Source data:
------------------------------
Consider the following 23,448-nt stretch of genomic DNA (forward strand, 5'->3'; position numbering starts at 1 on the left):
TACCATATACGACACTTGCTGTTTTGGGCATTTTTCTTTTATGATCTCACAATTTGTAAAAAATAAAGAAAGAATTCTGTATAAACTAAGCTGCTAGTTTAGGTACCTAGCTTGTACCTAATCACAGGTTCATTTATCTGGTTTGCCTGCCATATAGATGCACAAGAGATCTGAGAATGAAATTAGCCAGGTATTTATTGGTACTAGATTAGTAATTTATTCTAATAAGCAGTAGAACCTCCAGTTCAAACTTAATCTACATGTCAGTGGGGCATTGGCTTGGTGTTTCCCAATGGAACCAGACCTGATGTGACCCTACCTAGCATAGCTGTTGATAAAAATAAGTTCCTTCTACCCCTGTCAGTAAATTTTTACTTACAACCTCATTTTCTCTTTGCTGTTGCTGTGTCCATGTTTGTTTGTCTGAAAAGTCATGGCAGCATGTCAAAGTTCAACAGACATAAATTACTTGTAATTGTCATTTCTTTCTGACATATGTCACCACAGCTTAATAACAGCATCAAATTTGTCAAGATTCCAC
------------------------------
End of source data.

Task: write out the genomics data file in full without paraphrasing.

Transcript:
Consider the following 23,448-nt stretch of genomic DNA (forward strand, 5'->3'; position numbering starts at 1 on the left):
TACCATATACGACACTTGCTGTTTTGGGCATTTTTCTTTTATGATCTCACAATTTGTAAAAAATAAAGAAAGAATTCTGTATAAACTAAGCTGCTAGTTTAGGTACCTAGCTTGTACCTAATCACAGGTTCATTTATCTGGTTTGCCTGCCATATAGATGCACAAGAGATCTGAGAATGAAATTAGCCAGGTATTTATTGGTACTAGATTAGTAATTTATTCTAATAAGCAGTAGAACCTCCAGTTCAAACTTAATCTACATGTCAGTGGGGCATTGGCTTGGTGTTTCCCAATGGAACCAGACCTGATGTGACCCTACCTAGCATAGCTGTTGATAAAAATAAGTTCCTTCTACCCCTGTCAGTAAATTTTTACTTACAACCTCATTTTCTCTTTGCTGTTGCTGTGTCCATGTTTGTTTGTCTGAAAAGTCATGGCAGCATGTCAAAGTTCAACAGACATAAATTACTTGTAATTGTCATTTCTTTCTGACATATGTCACCACAGCTTAATAACAGCATCAAATTTGTCAAGATTCCAC